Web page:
3.6 Numerical Comparison

By running a test program on our Taylor, Polynomial Interpolation, and CORDIC
approximations for cosine one can obtained the output attached. As one can see all
three give fairly reasonable approximations to cosine. We can see from the absolute
error that our Taylor approximation does just what is expected. As the values of x get
further away from our centers 0, è /6, è /3, and è /2, the error increases. The error then
decreases as our angle again nears the next center. The polynomial interpolation turns
out to be the worst approximation. By looking at the graph again, it appears that the
approximation should be best when x is near 0, è /4, and è /2, looking at the absolute
errors it appear that this is the case. However, the values computed in the test case
show that at most angles the polynomial doesn’t accurately correspond with the cos
function. The best values, those near our chosen points, are still off by at the most
1/50. The best approximation looking at the absolute error is definitely CORDIC. In
fact it turns out to be exact on nearly every angle (at least in terms of MATLAB’s cos
( ) function). Clearly by numerical standards, the CORDIC method is the winner.
However, note that the Taylor approximation did very well and with more centers
would do even better. As for the polynomial interpolation, it does not seem to fit the
sinusoid very well and this will apparently give a poor approximation.
3.7 Other Considerations

By the numerical comparison there is an obvious loser – polynomial interpolation,
however there may be certain conditions that require different properties other than
just accuracy. For instance, polynomial interpolation, while crude, is very fast to
calculate and in terms of complexity it is the simplest of all three.
The Taylor approximation while it is slower to calculate than the polynomial
approximation is a function and can be calculated quickly as well. However, the
complexity of the method is much greater than the simple quadratic and for
reasonable accuracy needs multiple expansions. Also, for the x values that fall in the
middle of the centers accuracy is still an issue, albeit a small one.
Finally, the CORDIC method, which by far finds the most accurate
approximations, has the most direct solution to the problem of evaluating
trigonometric functions. By rotating a unit vector in a coordinate system, it is
essentially finding (with precision limitations) the actual values of sin and cosine.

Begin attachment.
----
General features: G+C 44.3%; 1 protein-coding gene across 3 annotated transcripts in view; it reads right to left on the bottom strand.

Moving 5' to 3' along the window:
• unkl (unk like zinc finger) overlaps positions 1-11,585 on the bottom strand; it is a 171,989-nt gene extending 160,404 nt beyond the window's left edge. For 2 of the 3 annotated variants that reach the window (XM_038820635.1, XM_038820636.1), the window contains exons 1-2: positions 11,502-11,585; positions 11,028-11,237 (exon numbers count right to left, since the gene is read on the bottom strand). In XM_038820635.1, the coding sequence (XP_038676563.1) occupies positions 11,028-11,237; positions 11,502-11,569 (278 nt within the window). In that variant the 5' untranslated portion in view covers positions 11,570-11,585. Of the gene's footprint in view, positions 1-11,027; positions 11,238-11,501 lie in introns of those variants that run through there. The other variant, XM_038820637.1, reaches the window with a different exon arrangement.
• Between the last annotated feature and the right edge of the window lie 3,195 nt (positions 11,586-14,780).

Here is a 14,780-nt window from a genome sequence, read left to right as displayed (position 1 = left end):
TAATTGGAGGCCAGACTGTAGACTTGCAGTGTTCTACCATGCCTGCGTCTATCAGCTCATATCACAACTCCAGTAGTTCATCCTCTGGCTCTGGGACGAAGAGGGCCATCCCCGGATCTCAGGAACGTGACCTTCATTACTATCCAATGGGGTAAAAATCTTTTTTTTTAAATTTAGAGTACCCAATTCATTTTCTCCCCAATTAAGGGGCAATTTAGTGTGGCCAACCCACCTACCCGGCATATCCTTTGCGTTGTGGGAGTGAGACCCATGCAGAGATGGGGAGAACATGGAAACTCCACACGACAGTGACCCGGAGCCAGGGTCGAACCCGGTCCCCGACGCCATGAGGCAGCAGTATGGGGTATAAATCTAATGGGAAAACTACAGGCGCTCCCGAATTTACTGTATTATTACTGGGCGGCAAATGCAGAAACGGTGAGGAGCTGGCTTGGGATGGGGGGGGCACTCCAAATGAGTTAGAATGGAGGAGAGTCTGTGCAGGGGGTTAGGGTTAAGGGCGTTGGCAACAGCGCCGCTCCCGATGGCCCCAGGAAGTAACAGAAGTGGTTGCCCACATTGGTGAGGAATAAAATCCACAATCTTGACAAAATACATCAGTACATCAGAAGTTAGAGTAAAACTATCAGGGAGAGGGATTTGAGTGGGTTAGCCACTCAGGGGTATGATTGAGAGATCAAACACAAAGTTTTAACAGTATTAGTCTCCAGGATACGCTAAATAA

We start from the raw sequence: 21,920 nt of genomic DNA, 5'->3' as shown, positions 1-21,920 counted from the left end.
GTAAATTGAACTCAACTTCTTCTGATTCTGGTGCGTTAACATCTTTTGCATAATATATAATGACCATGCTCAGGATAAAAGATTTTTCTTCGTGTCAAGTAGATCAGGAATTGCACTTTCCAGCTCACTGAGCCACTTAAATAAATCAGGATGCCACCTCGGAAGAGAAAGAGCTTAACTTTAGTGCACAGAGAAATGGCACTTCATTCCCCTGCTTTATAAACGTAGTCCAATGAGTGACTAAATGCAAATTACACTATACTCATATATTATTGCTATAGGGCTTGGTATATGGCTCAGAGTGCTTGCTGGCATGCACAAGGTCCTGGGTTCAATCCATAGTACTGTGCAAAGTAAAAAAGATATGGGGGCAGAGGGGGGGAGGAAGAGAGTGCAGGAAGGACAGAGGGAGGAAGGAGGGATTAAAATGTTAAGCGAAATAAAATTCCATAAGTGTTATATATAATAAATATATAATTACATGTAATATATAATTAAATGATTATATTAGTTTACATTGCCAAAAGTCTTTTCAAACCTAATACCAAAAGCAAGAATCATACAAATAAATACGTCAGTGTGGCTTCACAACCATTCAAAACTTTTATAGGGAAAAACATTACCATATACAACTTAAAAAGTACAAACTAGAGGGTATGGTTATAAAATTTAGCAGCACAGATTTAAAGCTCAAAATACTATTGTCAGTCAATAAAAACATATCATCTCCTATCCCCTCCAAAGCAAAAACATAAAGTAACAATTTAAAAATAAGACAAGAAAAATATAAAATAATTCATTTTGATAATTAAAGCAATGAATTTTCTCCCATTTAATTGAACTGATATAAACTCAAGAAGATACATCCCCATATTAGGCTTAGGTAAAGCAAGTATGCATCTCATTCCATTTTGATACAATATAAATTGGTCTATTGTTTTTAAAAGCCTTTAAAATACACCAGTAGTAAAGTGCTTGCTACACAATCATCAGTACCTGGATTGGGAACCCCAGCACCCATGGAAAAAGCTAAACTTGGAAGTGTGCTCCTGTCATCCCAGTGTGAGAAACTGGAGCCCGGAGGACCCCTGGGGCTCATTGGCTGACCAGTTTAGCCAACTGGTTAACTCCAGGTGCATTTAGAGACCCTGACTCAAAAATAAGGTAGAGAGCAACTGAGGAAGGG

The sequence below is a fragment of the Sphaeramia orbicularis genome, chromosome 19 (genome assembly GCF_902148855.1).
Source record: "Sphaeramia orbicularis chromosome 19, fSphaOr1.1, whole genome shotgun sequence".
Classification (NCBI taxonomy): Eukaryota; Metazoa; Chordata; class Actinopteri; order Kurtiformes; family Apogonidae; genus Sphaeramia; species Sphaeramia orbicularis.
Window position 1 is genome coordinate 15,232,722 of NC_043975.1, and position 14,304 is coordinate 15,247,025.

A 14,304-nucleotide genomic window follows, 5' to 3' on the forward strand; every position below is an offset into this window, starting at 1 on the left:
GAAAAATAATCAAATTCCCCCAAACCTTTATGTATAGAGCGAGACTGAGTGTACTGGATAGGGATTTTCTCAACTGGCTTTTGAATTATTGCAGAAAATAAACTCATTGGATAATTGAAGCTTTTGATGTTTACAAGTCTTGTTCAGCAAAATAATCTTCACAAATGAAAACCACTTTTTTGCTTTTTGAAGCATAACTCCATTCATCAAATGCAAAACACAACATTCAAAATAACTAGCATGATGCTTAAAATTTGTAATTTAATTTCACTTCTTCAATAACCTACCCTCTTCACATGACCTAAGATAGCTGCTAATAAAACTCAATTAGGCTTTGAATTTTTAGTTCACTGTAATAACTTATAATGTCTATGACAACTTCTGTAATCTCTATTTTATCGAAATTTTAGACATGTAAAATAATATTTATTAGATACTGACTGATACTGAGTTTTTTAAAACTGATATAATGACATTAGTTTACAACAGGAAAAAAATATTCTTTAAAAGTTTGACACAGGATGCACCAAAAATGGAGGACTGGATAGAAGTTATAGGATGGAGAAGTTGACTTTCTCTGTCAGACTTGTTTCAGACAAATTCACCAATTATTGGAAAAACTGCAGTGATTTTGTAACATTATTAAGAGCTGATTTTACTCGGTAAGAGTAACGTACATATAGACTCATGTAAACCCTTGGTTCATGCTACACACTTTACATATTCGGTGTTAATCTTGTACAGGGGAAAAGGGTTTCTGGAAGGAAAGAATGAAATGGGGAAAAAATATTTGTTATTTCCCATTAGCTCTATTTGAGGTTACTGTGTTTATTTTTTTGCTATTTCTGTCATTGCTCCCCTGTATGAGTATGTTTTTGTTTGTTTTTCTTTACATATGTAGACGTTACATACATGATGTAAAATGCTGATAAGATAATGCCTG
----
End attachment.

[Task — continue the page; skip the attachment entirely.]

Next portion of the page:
However, this method is not a function that can be easily evaluated, but rather an
iterative formula. This means that how fast it is depends on how fast it converges to
the actual answer. While the convergence isn’t great it is fairly fast, giving an error
bound of 1/2
n
≥ |cos è - x
n+1
|, where x
n+1
is the current step in the CORDIC
algorithm. This means that the algorithm gets at about twice as close to the real
solution every iteration. The complexity is great in that CORDIC has to be done n
times to get a solution for an n-bit computer. However, this is combated by the fact
that in n iterations both the cosine and sine are found. Something that the other
methods can’t do. Thus CORDIC is the best way of fast calculation by using
subtraction and addition only.

In actual fact it would be more accurate to look at the resources available in the
specific target devices rather than the specific needs in order to determine what
architecture to use. The bit-serial structure is definitely the best choice for relatively
small devices, but for FPGAs where sufficient CLBs are available one might choose
the bit-parallel and fully pipelined architecture [24] since latency is minimal and no
control unit is needed.

Table 3.2: Performance and CLB usage for the bit-parallel and bit-serial iterative
designs. [19]


CLB LUT FF Speed Latency Max. Throughput

[1] [1] [1] [MHz] [  s] [Mio. Samples /sec]
bit-serial 111 153 108 48 5.33 0.1875
bit-parallel 138 252 52 36 0.44 2.25

3.8 Hardware Implementation

As demonstrated the amplitude control can be carried out within the CORDIC
structure. Instead of hard-wiring the initial values as proposed in section 4.2.2, the
values are now fed into the CORDIC structure through a separate input. Figure 4.9
illustrates the resulting structure of the complete oscillator

Figure 3.8: A CORDIC-based Oscillator for sine generation

The oscillator has been implemented and tested in a XILINX XC4010E. The
architecture of this device provides specific resources in terms of CLBs (configurable
logic blocks), LUTs, storage cells and maximum speed.




CHAPTER 4
CORDIC FOR DFT CALCULATION


In chapter 3 it has discussed that how sine and cosine can be calculated using
CORDIC algorithm and now using this algorithm how Digital Fourier Transform
(DFT) can be calculated has been discussed in this chapter. A Fourier transform is a
special case of a wavelet transform with basis vectors defined by trigonometric
functions sine and cosine. It is concerned with the representation of the signals by a
sequence of numbers or symbols and the processing of these signals. Digital signal
processing and analog signal processing are subfields of signal processing. DSP
(Digital Signal Processing) includes subfields like: audio and speech signal
processing, sonar and radar signal processing, sensor array processing, spectral
estimation, statistical signal processing, digital image processing, signal processing
for communications, biomedical signal processing, seismic data processing, etc. Since
the goal of DSP is usually to measure or filter continuous real-world analog signals,
the first step is usually to convert the signal from an analog to a digital form, by using
an analog to digital converter. Often, the required output signal is another analog
output signal, which requires a digital to analog converter. DSP algorithms have long